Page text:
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Egypt's military junta now has an official Facebook page

To better communicate with the internet-savvy youngsters who toppled Hosni Mubarak's regime, The Supreme Council of the Armed Forces has launched an official Facebook page dedicated "to the sons and youth of Egypt who ignited the January 25 revolution and to its martyrs." Lest you be left with the impression these are happy-fun guys, Amnesty International said today it has found new evidence that this same military has been, and still is, torturing detainees. (AFP)

Bahrain: peaceful protests turn violent as police attack demonstrators

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Breaking: Amira Al Hussaini at Global Voices: "Bahrain police have just launched an attack on protesters at the Pearl Roundabout." She has a Twitter roundup, and you can also follow NPR's Andy Carvin right now for fast and furious RTs from people who are there, apparently being teargassed and shot with rubber bullets and/or other forms of ammunition. It is 3AM there; the demonstrators were sleeping; news crews are are nowhere to be found.

(photo, inset, via maryamalkhawaja, above Abu Sufyan, both via @acarvin)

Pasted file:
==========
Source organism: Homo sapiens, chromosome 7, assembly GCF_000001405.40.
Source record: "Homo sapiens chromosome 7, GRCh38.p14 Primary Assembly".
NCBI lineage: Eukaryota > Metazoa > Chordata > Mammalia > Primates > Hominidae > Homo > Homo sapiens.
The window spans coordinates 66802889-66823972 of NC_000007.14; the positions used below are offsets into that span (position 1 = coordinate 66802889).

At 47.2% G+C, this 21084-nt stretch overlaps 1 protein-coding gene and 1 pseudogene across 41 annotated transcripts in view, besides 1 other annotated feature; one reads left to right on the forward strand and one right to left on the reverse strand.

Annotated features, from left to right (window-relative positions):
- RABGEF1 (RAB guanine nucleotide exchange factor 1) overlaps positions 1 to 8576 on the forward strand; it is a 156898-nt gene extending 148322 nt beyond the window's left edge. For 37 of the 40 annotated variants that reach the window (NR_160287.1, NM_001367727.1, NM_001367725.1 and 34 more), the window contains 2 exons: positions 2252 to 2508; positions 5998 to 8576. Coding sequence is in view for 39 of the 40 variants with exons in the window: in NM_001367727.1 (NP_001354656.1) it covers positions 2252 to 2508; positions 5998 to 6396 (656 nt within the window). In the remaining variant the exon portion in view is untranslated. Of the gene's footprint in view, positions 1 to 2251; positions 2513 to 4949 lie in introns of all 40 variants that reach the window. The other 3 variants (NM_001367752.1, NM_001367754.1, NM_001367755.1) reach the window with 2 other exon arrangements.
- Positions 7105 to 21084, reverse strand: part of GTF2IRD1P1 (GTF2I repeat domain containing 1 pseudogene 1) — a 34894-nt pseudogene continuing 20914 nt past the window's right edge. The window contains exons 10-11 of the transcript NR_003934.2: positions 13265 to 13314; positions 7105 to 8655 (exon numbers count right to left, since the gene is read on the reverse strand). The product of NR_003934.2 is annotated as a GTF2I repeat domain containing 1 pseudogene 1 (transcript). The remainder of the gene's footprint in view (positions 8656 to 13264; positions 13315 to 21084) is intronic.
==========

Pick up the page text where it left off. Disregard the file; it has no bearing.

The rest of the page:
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Growing list of journalists detained, threatened, or attacked in Egypt

ABC News: "We've compiled a list of all the journalist who have been in some way threatened, attacked or detained while reporting in Egypt. When you put it all into one list, it is a rather large number in such a short period of time." (Ed. note: Since they've last updated the list, I've seen word of a dozen new cases pop up on Twitter. This really is unprecedented.—XJ)

Egypt: CNN's Anderson Cooper beat up by pro-Mubarak thugs

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Link to details at Huffington Post, and CNN has posted this video. Shortly after the incident, Cooper tweeted, "Its getting really bad in front of Egyptian museum"—all of the Twitter feeds I'm following from folks on the ground there point in the same direction. The protests are now being flooded by pro-Mubarak thugs, and various state employees paid to be present, and there are very high counts of injuries today. The situation sounds increasingly dangerous.